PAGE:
Eau Claire (WQOW)- We're far from the next election, but a decision Thursday had people across the state talking about voting. The decision focuses on a controversial voting law.
A Wisconsin appeals court says the law requiring voters to show a photo ID at the polls is constitutional. Republicans passed the voter ID law a couple of years ago, saying it would help fight election fraud. Ever since, the issue has been tied up in court.
"I think overwhelmingly, voters in this state have said that they want some reasonable form of voter ID and that's what we presented and we just felt it was a matter of time before we had our opportunity to do that," explains Governor Walker.
WQOW wanted to know what people thought of Thursday's court ruling so we took to the streets and asked people if they thought it was right that they would have to show a photo ID before being allowed to vote.
"Yeah because then you have to make sure that you are 18 and that it's you and not somebody else," says Katrina Schmudlach.
"No, it's a constitutional right," notes Max Turner. "I think you have to be a citizen, but I don't think you need anymore paperwork to vote."
"I do agree with the voter ID. I've been a poll watcher several times in Wisconsin and I notice the people that register the same day to vote were from Minnesota," remembers Carol Buhlman. "This happened to be in the Walker recall and I just thought it was a little unusual that they didn't have to show any identification."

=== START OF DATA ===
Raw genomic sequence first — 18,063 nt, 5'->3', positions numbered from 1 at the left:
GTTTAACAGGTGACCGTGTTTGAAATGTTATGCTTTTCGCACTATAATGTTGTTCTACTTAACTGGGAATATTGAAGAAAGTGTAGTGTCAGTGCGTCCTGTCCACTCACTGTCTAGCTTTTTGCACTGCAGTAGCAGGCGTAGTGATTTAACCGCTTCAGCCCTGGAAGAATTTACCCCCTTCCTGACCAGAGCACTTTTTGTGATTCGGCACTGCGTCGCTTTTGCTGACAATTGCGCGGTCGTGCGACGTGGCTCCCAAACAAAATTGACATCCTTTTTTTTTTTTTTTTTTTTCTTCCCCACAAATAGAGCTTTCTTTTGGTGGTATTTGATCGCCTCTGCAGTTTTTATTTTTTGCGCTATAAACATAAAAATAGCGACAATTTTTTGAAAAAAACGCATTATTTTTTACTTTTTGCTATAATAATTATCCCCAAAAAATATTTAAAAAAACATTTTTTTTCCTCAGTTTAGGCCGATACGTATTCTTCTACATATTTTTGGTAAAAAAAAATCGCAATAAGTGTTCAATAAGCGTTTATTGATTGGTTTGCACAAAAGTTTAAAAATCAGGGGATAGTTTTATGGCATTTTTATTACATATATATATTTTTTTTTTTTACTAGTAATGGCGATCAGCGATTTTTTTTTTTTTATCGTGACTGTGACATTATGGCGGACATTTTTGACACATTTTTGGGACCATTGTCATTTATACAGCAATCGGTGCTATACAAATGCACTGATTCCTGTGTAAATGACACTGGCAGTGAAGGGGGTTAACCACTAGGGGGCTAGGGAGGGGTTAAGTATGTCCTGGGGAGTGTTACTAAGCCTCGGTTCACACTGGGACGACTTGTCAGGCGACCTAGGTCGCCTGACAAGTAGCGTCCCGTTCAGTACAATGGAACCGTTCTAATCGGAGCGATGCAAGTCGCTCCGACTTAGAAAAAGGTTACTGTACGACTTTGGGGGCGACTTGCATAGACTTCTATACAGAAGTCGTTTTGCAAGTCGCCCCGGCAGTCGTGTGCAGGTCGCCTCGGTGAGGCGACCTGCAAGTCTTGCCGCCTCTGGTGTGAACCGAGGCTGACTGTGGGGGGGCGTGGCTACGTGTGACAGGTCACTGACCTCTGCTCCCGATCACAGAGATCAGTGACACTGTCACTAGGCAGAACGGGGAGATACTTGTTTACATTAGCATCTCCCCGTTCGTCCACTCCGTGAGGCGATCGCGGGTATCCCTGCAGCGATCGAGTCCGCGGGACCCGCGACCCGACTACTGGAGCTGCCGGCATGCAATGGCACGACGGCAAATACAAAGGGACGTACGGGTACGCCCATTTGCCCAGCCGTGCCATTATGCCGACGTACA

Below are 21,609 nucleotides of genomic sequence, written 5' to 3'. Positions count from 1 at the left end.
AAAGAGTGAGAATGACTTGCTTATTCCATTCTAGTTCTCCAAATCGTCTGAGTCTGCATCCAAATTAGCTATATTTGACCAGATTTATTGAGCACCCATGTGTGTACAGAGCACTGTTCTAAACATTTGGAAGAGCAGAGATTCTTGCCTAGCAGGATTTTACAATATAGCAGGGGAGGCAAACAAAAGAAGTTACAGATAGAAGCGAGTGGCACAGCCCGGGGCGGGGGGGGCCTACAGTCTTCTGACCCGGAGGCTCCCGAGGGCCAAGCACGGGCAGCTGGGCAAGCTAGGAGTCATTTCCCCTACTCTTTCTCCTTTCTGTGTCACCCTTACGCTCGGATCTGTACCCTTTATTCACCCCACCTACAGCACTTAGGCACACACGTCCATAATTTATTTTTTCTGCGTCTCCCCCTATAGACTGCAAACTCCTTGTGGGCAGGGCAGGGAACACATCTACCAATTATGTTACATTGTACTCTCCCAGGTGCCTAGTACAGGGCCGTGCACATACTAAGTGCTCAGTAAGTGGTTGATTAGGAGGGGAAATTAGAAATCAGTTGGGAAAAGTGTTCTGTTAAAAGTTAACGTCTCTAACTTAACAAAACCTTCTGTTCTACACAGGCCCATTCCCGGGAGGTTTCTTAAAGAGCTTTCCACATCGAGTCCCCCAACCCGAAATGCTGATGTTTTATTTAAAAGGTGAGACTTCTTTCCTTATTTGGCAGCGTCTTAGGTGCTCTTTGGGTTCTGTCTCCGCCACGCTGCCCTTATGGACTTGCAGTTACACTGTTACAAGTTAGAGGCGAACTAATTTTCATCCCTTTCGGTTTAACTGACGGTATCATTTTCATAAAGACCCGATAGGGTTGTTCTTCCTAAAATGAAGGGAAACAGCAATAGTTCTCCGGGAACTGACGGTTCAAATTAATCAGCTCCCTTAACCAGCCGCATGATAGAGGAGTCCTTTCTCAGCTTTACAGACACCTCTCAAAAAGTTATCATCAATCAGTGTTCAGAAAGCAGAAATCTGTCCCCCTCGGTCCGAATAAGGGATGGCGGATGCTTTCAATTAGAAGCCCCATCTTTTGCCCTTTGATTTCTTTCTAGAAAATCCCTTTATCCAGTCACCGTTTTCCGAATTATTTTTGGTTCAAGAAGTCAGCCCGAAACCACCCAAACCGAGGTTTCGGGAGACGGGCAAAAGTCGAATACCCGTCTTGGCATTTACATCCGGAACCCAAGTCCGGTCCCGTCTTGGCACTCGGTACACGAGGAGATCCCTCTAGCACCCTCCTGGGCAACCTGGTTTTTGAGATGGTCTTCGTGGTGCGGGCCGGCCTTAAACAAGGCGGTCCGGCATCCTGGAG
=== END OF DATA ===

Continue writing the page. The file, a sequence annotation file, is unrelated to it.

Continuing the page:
"It depends. If it's for state legislation, you should have to show an ID showing that you are from the state," says Jacob Reinert. "But for federal, you shouldn't have to I don't think."
Thursday's court decision did not end the debate.
"There were two suits working their way through the state courts. This is just one of those two so the second one is still waiting for a decision," explains Eau Claire City Clerk Donna Austad. "And once that is resolved, there are two federal lawsuits."
As for when those other cases could be resolved, there is no timetable right now. Austad says each one must be resolved before we know the fate of the law.